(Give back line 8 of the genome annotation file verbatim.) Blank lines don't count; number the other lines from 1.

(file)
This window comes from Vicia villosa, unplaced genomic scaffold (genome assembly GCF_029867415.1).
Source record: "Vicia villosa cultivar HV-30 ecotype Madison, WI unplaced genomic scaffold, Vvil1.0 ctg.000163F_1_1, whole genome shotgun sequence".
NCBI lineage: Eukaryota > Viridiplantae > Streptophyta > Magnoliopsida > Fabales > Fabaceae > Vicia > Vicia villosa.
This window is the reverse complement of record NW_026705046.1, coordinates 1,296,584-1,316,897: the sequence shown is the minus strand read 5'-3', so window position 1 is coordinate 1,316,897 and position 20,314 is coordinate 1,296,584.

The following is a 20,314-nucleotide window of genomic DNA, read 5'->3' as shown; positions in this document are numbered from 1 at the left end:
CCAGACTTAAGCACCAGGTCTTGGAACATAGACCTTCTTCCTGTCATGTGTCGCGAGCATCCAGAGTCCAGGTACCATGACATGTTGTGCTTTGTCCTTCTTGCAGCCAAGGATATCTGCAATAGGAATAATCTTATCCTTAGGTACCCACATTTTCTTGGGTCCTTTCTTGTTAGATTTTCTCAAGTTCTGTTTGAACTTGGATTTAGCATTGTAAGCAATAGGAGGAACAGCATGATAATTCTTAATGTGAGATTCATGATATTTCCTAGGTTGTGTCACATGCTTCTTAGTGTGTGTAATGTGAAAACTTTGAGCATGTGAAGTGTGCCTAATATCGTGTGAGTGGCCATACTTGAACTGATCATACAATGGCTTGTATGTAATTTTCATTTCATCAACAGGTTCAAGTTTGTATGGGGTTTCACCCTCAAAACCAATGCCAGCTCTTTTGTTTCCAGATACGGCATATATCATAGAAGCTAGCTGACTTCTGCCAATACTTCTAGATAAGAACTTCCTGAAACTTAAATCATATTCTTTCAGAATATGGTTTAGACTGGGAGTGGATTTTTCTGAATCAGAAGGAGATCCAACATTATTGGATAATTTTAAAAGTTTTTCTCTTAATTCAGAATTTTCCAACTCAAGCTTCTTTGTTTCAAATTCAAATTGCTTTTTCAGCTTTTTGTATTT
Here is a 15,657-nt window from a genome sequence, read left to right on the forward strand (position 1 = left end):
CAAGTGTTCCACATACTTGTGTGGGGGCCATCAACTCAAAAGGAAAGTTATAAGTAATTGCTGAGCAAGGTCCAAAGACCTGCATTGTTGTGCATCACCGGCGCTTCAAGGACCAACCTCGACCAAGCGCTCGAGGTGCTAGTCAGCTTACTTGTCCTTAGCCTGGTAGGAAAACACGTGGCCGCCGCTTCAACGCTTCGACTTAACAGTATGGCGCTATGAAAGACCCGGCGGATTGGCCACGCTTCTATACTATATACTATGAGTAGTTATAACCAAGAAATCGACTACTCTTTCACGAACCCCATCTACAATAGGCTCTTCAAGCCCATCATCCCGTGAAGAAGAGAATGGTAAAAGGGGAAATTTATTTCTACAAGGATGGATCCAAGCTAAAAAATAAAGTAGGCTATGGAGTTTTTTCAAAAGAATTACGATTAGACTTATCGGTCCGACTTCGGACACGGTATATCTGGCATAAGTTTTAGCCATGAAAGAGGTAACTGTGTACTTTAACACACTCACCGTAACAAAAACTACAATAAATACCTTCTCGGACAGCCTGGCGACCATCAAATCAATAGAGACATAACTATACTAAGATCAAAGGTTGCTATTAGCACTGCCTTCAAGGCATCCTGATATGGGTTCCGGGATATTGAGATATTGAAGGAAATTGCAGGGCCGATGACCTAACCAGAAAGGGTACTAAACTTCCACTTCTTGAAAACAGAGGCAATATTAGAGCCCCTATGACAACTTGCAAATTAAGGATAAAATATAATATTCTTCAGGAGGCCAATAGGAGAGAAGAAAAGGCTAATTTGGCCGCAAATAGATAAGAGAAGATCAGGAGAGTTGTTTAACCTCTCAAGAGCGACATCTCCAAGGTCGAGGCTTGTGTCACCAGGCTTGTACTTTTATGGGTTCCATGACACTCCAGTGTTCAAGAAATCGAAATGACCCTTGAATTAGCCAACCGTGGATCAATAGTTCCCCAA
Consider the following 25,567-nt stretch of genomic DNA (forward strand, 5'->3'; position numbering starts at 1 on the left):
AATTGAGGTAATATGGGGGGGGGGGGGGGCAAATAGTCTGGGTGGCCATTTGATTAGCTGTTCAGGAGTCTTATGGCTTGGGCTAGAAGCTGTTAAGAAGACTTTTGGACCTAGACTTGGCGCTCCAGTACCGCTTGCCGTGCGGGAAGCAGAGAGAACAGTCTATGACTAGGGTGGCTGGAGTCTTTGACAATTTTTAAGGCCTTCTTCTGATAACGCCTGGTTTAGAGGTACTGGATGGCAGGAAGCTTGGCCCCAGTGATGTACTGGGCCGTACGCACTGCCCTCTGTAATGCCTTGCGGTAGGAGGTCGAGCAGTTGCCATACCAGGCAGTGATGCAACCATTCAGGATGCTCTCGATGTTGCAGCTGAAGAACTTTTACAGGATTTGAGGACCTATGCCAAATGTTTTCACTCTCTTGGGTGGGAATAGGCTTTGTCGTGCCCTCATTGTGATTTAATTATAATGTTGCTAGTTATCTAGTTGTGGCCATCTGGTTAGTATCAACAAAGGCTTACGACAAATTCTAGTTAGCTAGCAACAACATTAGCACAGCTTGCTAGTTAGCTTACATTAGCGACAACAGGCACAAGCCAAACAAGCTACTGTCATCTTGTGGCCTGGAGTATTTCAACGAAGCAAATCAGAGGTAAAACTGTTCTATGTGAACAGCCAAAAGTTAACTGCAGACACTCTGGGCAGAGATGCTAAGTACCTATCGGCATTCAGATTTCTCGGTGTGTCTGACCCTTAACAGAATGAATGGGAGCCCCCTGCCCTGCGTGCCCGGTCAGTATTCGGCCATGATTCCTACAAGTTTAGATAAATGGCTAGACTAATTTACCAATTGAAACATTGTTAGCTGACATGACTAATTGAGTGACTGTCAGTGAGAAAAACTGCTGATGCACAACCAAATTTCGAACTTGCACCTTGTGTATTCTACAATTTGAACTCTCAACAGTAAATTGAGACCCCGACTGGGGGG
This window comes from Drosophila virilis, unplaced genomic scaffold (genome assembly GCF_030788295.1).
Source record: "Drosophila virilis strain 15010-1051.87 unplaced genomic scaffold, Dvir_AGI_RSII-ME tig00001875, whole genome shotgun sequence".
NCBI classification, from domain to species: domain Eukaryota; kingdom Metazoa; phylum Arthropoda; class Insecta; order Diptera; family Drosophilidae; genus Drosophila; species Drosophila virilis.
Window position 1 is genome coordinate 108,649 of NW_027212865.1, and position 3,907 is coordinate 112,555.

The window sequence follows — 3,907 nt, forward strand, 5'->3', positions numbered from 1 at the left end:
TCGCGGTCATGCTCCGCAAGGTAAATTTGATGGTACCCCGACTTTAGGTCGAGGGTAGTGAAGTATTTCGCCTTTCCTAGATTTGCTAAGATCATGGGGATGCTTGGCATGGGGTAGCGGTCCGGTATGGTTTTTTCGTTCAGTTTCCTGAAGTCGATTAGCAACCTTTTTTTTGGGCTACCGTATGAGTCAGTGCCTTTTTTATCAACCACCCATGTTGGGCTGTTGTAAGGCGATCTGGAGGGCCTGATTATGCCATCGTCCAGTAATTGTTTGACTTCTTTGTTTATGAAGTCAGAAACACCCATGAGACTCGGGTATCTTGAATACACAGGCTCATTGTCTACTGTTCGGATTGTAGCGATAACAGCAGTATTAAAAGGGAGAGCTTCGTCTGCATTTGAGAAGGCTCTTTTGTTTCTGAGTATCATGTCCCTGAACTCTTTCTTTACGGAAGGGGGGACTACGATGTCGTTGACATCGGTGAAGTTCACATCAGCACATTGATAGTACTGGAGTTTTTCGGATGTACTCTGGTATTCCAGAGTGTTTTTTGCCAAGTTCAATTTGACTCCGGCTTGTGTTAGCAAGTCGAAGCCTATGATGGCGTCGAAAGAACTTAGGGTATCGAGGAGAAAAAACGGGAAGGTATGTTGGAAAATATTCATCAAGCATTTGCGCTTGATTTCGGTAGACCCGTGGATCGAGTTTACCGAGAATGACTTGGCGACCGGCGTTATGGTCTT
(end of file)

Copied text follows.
CAAGTGTTCCACATACTTGTGTGGGGGCCATCAACTCAAAAGGAAAGTTATAAGTAATTGCTGAGCAAGGTCCAAAGACCTGCATTGTTGTGCATCACCGGCGCTTCAAGGACCAACCTCGACCAAGCGCTCGAGGTGCTAGTCAGCTTACTTGTCCTTAGCCTGGTAGGAAAACACGTGGCCGCCGCTTCAACGCTTCGACTTAACAGTATGGCGCTATGAAAGACCCGGCGGATTGGCCACGCTTCTATACTATATACTATGAGTAGTTATAACCAAGAAATCGACTACTCTTTCACGAACCCCATCTACAATAGGCTCTTCAAGCCCATCATCCCGTGAAGAAGAGAATGGTAAAAGGGGAAATTTATTTCTACAAGGATGGATCCAAGCTAAAAAATAAAGTAGGCTATGGAGTTTTTTCAAAAGAATTACGATTAGACTTATCGGTCCGACTTCGGACACGGTATATCTGGCATAAGTTTTAGCCATGAAAGAGGTAACTGTGTACTTTAACACACTCACCGTAACAAAAACTACAATAAATACCTTCTCGGACAGCCTGGCGACCATCAAATCAATAGAGACATAACTATACTAAGATCAAAGGTTGCTATTAGCACTGCCTTCAAGGCATCCTGATATGGGTTCCGGGATATTGAGATATTGAAGGAAATTGCAGGGCCGATGACCTAACCAGAAAGGGTACTAAACTTCCACTTCTTGAAAACAGAGGCAATATTAGAGCCCCTATGACAACTTGCAAATTAAGGATAAAATATAATATTCTTCAGGAGGCCAATAGGAGAGAAGAAAAGGCTAATTTGGCCGCAAATAGATAAGAGAAGATCAGGAGAGTTGTTTAACCTCTCAAGAGCGACATCTCCAAGGTCGAGGCTTGTGTCACCAGGCTTGTACTTTTATGGGTTCCATGACACTCCAGTGTTCAAGAAATCGAAATGACCCTTGAATTAGCCAACCGTGGATCAATAGTTCCCCAA